Photo courtesy of Flickr Creative Commons by AIDSVaccine

In October 2016, Tharaka Nithi county in Kenya initiated a tracking mechanism to capture data on community health volunteers’ provision of DMPA injectable contraceptives.

Advance Family Planning local partner Jhpiego Kenya advocated for its establishment so that local leaders could track uptake of the method.

The 2011 national policy that enabled community health volunteers (CHVs) to provide contraceptive injectables built upon on pilot work spearheaded in Tharaka Nithi. However, while the county excelled in implementing the policy, county officials had been slow to incorporate its results into the county’s existing monitoring and evaluation system or health management system.

In January 2016, Jhpiego and the USAID-funded APHIAplus Kamili (AIDS, Population and Health Integrated Assistance) program met with Dr. Walter Mugambi, County Chief Officer of Health, who sanctioned an analysis of CHV data records, tools, and the transmission system. He appointed a team, led by members of the county and sub-county health management officials, to oversee the analysis.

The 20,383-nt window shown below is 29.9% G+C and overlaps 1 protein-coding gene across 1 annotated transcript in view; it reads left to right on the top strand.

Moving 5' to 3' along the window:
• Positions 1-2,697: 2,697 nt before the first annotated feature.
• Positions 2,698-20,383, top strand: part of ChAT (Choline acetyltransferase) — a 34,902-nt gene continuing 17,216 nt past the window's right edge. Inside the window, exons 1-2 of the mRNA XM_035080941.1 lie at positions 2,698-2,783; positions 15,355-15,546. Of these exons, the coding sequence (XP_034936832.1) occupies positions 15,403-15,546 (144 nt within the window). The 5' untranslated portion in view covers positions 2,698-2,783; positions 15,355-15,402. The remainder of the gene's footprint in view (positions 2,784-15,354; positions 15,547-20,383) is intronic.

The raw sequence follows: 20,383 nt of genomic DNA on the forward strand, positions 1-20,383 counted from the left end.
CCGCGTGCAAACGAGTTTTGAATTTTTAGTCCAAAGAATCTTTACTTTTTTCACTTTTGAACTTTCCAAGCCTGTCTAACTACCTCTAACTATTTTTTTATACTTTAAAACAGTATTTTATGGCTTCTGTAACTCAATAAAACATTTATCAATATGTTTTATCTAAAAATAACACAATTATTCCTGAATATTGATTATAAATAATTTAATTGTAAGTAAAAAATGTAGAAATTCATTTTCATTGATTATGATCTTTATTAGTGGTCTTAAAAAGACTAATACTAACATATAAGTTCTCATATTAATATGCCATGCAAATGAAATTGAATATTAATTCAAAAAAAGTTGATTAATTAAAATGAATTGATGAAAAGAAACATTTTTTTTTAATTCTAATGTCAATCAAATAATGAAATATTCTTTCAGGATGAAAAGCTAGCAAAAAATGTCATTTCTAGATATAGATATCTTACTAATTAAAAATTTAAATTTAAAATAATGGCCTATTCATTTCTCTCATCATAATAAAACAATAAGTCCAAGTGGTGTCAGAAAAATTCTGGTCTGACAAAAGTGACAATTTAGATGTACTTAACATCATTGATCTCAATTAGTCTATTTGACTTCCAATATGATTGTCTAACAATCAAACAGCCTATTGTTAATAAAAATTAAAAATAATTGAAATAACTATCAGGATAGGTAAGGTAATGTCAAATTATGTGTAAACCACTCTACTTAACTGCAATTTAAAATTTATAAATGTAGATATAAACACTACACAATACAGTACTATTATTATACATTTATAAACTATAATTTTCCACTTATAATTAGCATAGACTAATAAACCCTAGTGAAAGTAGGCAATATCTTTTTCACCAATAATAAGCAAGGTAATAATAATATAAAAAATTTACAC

The data analysis team identified data quality gaps and discovered that CHV data was not being entered into DHIS2 health management system. The analysis showed that, between 2009 and 2016, 26,792 women received DMPA—19.5% for the first time and 80.5% as returning clients. County officials realized that by not capturing the data, they were failing to demonstrate family planning progress. Per the data analysis team’s recommendation, in October 2016, the county health management approved a CHV data monitoring mechanism to track and strengthen community-based distribution of DMPA.

In addition, in early 2017, Jhpiego advocated with Tharaka Nithi’s county health management team to deploy a CHV mobile-based data capture and transmission system and disaggregate data according to age in order to capture adolescent access to contraception.

The system was up and running as of May 2017. After attending to a client, CHVs are now able to transit real-time DMPA data via mobile phone. The data is then entered to DHIS2 by county record officers. The county department of health will continue to conduct regular reviews to address any emerging challenges and share experiences among the CHVs.

The table below shows how many DMPA injectable contraceptives were provided by community health workers between January to June 2017, according to the new system.

Table: Access to DMPA through Community Health Volunteers





Jhpiego Kenya will continue to follow-up on contraceptive uptake in the county, especially by young people, and orient incoming leadership on the county’s family planning success following recent elections. They will also advocate for similar initiatives in other focus counties.

Photo courtesy of Flickr Creative Commons by AIDSVaccine